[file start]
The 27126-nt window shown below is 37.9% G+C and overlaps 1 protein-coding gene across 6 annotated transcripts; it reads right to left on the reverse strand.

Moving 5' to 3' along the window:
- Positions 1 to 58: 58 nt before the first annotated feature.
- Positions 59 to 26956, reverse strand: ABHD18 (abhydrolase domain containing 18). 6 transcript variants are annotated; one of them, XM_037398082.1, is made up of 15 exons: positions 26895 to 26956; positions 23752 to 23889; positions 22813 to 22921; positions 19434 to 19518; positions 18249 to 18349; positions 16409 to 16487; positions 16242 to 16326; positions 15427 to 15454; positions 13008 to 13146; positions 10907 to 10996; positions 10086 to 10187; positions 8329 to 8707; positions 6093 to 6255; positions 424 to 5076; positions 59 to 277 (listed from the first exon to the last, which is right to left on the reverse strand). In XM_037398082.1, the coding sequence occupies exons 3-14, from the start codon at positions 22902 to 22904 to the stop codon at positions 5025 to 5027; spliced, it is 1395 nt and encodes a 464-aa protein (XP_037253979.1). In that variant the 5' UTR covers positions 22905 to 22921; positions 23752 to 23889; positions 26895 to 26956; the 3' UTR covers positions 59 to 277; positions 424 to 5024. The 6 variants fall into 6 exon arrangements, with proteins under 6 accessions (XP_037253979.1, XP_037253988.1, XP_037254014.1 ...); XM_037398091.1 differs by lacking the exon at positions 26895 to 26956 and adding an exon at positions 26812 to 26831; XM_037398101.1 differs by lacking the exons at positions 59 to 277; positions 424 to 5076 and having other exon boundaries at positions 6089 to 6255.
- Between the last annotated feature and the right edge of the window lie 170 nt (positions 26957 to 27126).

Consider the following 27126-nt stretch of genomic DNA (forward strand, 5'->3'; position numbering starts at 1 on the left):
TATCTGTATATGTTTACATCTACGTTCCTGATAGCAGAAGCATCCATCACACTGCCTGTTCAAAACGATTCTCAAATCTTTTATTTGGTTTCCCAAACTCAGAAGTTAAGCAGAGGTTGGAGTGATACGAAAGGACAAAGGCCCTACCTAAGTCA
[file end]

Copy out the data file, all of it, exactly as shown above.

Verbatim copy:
The 27126-nt window shown below is 37.9% G+C and overlaps 1 protein-coding gene across 6 annotated transcripts; it reads right to left on the reverse strand.

Moving 5' to 3' along the window:
- Positions 1 to 58: 58 nt before the first annotated feature.
- Positions 59 to 26956, reverse strand: ABHD18 (abhydrolase domain containing 18). 6 transcript variants are annotated; one of them, XM_037398082.1, is made up of 15 exons: positions 26895 to 26956; positions 23752 to 23889; positions 22813 to 22921; positions 19434 to 19518; positions 18249 to 18349; positions 16409 to 16487; positions 16242 to 16326; positions 15427 to 15454; positions 13008 to 13146; positions 10907 to 10996; positions 10086 to 10187; positions 8329 to 8707; positions 6093 to 6255; positions 424 to 5076; positions 59 to 277 (listed from the first exon to the last, which is right to left on the reverse strand). In XM_037398082.1, the coding sequence occupies exons 3-14, from the start codon at positions 22902 to 22904 to the stop codon at positions 5025 to 5027; spliced, it is 1395 nt and encodes a 464-aa protein (XP_037253979.1). In that variant the 5' UTR covers positions 22905 to 22921; positions 23752 to 23889; positions 26895 to 26956; the 3' UTR covers positions 59 to 277; positions 424 to 5024. The 6 variants fall into 6 exon arrangements, with proteins under 6 accessions (XP_037253979.1, XP_037253988.1, XP_037254014.1 ...); XM_037398091.1 differs by lacking the exon at positions 26895 to 26956 and adding an exon at positions 26812 to 26831; XM_037398101.1 differs by lacking the exons at positions 59 to 277; positions 424 to 5076 and having other exon boundaries at positions 6089 to 6255.
- Between the last annotated feature and the right edge of the window lie 170 nt (positions 26957 to 27126).

Consider the following 27126-nt stretch of genomic DNA (forward strand, 5'->3'; position numbering starts at 1 on the left):
TATCTGTATATGTTTACATCTACGTTCCTGATAGCAGAAGCATCCATCACACTGCCTGTTCAAAACGATTCTCAAATCTTTTATTTGGTTTCCCAAACTCAGAAGTTAAGCAGAGGTTGGAGTGATACGAAAGGACAAAGGCCCTACCTAAGTCA